Grief and the New Year
By Heidi Forney
Grief might seem to be a strange subject to talk about at this time of the year. Usually at the beginning of a new year blog posts are all about how to restart your school year after hitting that mid-year slump.
But sometimes, whether homeschooling with special needs or with typical children, grief accompanies the beginning of the year. It might be you lost a family member last year so the beginning of a new year is a harsh reminder someone is now missing. There may have been loss of health, a change in marital situation, or some other loss in your family; the possibilities are too numerous for me to name here. Each loss brings some kind of grief and sadness, a palpable sense of loss or disarray.
Loss can affect our day-to-day lives with our children, with our spouses, and with our friends. And truth be told, with our relationship with God as well. Grief hits us at the very heart of our everyday lives. It can feel as if no one could possibly understand how much it hurts to have that loss.
Remember that each person’s feelings are uniquely theirs, as are their reactions to that loss. You may see in your child a loss of appetite, or an increase. You may see a need to retreat into the inner sanctum of home and family and to stay away from friends or normal routine until you are ready to create a new normal. Or it may be that you need to take on something new and challenging to get your mind off your loss, embracing something completely different. Counseling perhaps is needed.
When dealing with our special needs family members, it is important to realize that when changes happen in a family, when there is a loss of some kind, they too will have their own unique way of dealing with that loss. It might be that they need more time being read to, more time to be held, more time to swing, or a later bedtime (for a while). They may have anger issues. They may not fully comprehend the loss.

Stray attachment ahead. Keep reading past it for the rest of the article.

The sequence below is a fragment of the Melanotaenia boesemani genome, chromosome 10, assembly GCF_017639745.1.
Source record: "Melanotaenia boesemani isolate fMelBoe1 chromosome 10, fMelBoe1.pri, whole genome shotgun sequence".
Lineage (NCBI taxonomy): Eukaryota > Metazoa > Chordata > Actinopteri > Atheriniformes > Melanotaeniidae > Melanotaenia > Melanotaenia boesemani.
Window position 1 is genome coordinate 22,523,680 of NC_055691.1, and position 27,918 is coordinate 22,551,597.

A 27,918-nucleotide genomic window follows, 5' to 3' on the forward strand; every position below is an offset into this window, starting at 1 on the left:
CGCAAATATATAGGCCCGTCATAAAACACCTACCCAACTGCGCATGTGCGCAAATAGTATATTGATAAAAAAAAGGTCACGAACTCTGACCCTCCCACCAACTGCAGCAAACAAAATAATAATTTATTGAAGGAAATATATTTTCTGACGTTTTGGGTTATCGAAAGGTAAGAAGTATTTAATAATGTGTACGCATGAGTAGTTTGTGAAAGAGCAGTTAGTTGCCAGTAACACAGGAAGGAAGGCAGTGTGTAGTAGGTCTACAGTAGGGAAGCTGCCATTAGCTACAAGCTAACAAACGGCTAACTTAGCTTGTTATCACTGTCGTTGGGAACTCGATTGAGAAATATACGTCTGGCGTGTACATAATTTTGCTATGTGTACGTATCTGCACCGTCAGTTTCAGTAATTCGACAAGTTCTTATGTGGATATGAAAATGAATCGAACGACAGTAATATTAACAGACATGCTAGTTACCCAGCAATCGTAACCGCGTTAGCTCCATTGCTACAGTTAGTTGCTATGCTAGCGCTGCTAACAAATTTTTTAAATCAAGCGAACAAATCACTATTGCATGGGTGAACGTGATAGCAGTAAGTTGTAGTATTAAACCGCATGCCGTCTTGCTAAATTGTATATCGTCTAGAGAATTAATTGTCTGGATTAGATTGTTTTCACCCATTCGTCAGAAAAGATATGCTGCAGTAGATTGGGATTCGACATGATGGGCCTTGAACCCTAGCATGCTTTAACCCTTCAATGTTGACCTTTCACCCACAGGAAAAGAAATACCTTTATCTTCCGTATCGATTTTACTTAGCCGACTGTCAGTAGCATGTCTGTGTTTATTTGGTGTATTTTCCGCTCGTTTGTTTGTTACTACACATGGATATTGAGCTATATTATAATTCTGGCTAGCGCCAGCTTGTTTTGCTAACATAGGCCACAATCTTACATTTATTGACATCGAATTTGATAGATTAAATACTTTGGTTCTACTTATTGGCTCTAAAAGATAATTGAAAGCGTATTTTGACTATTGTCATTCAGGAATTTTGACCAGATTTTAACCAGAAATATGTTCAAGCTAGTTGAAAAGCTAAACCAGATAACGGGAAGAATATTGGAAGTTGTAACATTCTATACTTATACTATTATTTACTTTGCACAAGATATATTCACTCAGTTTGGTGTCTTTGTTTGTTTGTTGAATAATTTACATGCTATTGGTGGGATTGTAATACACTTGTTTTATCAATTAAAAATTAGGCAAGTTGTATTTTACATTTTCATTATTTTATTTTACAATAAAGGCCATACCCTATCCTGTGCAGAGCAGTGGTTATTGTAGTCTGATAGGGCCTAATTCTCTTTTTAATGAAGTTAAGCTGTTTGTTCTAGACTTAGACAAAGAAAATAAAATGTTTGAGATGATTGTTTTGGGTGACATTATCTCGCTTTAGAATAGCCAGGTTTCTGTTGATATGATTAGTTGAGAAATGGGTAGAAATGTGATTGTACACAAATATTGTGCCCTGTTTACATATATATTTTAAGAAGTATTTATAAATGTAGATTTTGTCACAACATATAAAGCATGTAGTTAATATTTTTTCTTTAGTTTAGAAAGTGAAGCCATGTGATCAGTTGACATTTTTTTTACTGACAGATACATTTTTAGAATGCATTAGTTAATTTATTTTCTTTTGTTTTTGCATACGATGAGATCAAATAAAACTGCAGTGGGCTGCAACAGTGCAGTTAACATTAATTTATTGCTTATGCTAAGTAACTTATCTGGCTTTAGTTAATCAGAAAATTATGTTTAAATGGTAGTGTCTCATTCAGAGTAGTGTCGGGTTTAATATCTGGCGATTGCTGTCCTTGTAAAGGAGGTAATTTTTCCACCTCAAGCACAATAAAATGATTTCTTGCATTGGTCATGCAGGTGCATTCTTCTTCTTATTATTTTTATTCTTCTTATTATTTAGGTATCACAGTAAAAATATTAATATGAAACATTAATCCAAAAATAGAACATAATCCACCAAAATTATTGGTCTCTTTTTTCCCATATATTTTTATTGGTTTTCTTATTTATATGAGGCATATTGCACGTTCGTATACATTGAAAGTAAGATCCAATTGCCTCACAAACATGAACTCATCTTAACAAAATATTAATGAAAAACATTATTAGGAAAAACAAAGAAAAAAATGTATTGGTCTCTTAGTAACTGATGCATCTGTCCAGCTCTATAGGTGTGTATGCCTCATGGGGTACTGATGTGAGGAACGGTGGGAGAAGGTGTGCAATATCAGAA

Adapting our strategies for loss to the child’s needs, even when we are struggling to take care of our own needs, is HARD but ESSENTIAL, because that is how our children will learn to give themselves time to grieve a loss. Remember that homeschooling is teaching your children lessons for life.
Loss equals change, and change can be hard. Don’t be afraid to seek help, someone to come alongside you as a family. Eventually, we do come out on the other side. God is so good to us, because He walks with us, even carries us each step along the way if we ask Him! And even when we dont.
Heidi has homeschooled her three boys for over 24 years in both California and Idaho. Her youngest son has complex needs, both medical and on the autistic spectrum. He recently graduated, participating in the CHOIS graduation ceremony. When she is not caring for her son, she spends her free time volunteering with medical support groups and traveling with her family. She hopes that her experiences homeschooling special needs will bless and encourage you.